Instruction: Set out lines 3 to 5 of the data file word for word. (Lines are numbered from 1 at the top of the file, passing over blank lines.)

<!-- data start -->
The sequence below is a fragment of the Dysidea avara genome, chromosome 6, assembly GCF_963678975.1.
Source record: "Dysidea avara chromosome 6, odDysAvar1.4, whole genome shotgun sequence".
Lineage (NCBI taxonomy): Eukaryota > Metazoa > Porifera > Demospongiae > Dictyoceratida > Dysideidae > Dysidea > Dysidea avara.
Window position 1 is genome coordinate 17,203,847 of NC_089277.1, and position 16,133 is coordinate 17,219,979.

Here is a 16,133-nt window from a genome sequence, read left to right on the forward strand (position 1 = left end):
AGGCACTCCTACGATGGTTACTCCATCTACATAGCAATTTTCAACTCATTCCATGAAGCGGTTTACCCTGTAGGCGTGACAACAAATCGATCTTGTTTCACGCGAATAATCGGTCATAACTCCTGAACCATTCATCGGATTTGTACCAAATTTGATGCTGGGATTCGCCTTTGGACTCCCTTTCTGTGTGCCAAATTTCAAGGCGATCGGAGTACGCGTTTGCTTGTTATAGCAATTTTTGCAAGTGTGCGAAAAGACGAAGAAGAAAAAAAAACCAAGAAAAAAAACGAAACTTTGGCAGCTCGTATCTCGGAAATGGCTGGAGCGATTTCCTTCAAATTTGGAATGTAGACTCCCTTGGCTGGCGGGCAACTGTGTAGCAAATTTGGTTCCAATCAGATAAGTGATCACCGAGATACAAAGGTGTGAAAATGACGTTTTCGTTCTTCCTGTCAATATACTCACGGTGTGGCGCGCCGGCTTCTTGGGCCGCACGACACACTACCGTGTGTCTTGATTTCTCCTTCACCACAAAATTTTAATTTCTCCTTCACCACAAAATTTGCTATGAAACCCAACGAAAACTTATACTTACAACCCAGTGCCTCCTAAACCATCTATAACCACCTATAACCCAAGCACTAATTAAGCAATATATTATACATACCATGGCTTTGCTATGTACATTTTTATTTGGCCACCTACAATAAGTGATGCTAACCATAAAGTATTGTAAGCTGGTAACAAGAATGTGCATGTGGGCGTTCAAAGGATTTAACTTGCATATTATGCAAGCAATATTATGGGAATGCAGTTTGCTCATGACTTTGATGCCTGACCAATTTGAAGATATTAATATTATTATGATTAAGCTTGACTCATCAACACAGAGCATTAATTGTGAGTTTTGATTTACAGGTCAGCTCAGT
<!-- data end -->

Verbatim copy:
Lineage (NCBI taxonomy): Eukaryota > Metazoa > Porifera > Demospongiae > Dictyoceratida > Dysideidae > Dysidea > Dysidea avara.
Window position 1 is genome coordinate 17,203,847 of NC_089277.1, and position 16,133 is coordinate 17,219,979.

Here is a 16,133-nt window from a genome sequence, read left to right on the forward strand (position 1 = left end):